What you need, how it works, and legal requirements
Before you get on with extraction, you need to make sure you have the right equipment on hand. If you don’t prepare in advance, you could be left scrambling to find something in the middle of the process.
Although you can extract by hand, an extractor makes the whole process much simpler, so it might be worth renting, borrowing, or buying one.
You’ll also need:
- An uncapping knife – also known as a hot knife - to remove the wax from the cells.
- A strainer with fine mesh to strain debris from the honey.
- A storage tank or bucket for storing honey – make sure it’s food safe.
- An uncapping tray or baking tray for catching wax caps once they’re cut.
- A measuring cup with a spout, or small jug to pour honey into jars – glass is better than plastic.
- Jars for your honey – choose glass or plastic, but make sure they are food-grade and have tight-fitting lids. If you’re not sure how many jars to buy, count your supers – you can expect to get approximately 30kgs of honey per super.
Of course, if you’re a commercial beekeeper, you may need other equipment to help you grade, blend, and pack your honey. This is just the basic beginner’s list.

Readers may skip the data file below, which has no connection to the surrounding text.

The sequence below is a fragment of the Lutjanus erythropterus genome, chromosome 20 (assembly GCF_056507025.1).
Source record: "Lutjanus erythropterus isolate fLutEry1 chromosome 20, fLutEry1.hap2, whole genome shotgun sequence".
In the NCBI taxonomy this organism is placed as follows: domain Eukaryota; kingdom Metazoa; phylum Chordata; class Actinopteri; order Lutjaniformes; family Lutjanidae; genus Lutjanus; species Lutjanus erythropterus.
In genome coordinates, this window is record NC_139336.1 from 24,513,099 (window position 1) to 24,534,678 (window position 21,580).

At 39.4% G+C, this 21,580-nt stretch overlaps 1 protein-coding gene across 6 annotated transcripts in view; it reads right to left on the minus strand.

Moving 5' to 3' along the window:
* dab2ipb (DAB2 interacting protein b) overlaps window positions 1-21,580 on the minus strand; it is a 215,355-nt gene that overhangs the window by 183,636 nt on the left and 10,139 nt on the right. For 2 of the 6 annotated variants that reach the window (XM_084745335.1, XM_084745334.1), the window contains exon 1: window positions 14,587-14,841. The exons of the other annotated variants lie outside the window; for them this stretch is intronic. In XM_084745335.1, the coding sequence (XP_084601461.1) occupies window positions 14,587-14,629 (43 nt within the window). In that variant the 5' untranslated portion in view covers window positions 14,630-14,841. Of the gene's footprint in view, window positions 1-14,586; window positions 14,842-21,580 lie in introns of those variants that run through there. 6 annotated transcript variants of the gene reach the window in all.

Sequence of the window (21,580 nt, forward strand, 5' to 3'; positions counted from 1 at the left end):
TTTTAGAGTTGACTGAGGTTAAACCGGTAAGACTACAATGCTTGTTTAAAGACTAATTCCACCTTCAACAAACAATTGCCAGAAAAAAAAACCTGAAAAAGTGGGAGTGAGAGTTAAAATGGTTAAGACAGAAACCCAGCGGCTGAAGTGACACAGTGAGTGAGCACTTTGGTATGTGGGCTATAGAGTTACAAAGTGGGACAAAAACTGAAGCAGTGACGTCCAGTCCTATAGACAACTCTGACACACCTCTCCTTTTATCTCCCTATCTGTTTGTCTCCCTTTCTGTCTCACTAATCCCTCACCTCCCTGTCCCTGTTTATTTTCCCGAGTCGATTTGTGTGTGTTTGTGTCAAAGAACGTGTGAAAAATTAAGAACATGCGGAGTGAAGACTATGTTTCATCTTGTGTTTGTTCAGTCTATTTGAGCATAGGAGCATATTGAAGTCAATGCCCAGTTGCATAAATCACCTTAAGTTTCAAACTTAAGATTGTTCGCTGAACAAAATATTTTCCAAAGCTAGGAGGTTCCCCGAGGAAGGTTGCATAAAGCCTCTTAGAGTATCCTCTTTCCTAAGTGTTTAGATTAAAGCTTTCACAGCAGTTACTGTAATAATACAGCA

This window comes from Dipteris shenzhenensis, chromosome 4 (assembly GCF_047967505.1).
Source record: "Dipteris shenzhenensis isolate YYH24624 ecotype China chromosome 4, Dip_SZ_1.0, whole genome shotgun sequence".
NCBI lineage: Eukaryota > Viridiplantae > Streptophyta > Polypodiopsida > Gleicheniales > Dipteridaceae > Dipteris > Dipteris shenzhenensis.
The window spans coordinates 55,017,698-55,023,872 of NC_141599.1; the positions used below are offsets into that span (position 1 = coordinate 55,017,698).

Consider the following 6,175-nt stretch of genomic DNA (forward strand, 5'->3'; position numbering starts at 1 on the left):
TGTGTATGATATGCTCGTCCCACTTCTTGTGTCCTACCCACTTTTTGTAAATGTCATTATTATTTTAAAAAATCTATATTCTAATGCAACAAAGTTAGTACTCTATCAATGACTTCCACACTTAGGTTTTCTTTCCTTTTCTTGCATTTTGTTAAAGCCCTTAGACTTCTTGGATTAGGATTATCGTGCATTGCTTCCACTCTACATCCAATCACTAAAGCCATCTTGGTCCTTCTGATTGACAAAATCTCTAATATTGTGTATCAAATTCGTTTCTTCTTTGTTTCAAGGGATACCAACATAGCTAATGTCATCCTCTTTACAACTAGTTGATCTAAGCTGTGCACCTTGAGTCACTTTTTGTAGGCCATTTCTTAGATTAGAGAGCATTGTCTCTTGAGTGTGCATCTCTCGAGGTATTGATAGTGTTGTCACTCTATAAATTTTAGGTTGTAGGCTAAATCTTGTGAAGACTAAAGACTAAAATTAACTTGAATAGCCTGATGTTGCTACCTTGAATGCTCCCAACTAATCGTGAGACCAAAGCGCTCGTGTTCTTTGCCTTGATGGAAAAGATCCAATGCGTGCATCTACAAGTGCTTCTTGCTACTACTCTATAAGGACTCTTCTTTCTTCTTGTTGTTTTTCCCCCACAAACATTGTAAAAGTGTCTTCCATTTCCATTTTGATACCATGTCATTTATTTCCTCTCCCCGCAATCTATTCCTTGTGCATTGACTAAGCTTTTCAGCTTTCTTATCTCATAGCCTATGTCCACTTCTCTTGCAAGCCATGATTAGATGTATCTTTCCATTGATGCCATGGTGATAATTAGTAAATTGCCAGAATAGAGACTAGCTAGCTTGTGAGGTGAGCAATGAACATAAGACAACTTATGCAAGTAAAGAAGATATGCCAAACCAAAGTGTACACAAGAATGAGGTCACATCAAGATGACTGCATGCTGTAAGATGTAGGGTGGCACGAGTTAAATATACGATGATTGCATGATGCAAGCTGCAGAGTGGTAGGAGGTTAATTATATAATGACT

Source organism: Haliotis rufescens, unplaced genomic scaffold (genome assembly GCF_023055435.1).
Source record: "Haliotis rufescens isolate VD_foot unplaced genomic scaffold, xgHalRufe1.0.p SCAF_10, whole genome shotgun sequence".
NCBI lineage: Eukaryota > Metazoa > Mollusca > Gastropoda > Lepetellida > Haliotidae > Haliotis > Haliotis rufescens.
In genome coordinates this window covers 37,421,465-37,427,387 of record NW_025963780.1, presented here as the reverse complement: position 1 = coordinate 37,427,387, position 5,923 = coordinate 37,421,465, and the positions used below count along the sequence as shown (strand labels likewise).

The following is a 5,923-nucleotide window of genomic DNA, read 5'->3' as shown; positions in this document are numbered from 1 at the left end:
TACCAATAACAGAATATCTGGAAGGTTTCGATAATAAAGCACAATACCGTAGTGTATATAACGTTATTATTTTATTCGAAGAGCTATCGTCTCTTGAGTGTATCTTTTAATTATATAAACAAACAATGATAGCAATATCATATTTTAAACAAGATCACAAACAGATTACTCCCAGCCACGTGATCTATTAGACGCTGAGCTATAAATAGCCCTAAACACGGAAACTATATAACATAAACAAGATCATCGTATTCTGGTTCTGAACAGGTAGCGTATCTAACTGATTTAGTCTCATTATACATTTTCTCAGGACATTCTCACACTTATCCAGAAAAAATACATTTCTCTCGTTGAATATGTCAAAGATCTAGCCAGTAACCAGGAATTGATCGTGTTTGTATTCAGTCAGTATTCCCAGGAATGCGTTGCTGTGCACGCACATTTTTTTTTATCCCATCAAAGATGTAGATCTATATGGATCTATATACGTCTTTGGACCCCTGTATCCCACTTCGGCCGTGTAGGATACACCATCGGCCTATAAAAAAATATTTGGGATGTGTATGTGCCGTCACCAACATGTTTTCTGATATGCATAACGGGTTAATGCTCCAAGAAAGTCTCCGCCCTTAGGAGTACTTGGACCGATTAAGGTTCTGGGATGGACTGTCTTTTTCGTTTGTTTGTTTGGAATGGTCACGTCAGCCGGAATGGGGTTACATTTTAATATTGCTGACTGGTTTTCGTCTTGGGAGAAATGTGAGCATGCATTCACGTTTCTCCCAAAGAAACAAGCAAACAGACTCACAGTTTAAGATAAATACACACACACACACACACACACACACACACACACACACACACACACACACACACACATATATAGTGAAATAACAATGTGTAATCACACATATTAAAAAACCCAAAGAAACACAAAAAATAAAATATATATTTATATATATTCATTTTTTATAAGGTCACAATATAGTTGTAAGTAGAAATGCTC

Your honey is ready to extract when all the frames in your hive are full, and the honey has been ‘capped’ with a whitish wax.
Step one: Choose your spot
You can extract outdoors, but it won’t be easy – you’re likely to be bothered by bees looking to reclaim their honey. It’s better to find an indoor area with enough space to spread out. A garage can work, or a kitchen with plenty of bench space. Alternatively, locate your nearest Bee Club, many of which have extraction rooms available for hire. These extraction rooms are food grade certified which allows you to extract and sell your honey in a safe and clean environment!
Step two: Remove the frames
Take the fully-capped frames from each hive, leaving enough for the bees to live on over the winter. Guidelines suggest leaving 6 full frames in each hive, although some beekeepers choose to leave fewer frames and supplement feed later on.
Step three: Set up your extractor
Place your extractor in the middle of your space, so there’s plenty of room to move around it. Sit your bucket or collection container on the floor and place your strainer at the top – hook it over the sides so it won’t fall in – then place under the spout at the bottom of the extractor.
Get your uncapping sheets or baking trays ready, and plug your hot knife in nearby – make sure it’s on a safe surface, not the floor, because it will burn your skin if you touch the blade.
Step four: Uncapping
Once your knife is heated, grab the first honey frame and use the knife to scrape the wax cappings from the comb. Stand over a tray so you don’t get wax and honey everywhere. It can be a bit tricky to gauge the depth you need to scrape at first – try to stick to the top half centimeter or so, to avoid losing honey. Make sure to scrape both sides of each frame.
Step five: Extraction
This is where your machine comes in. Place the scraped frame inside the extractor. There will be a sleeve or bracket for frames to fit in – some extractors will take more than one frame at a time.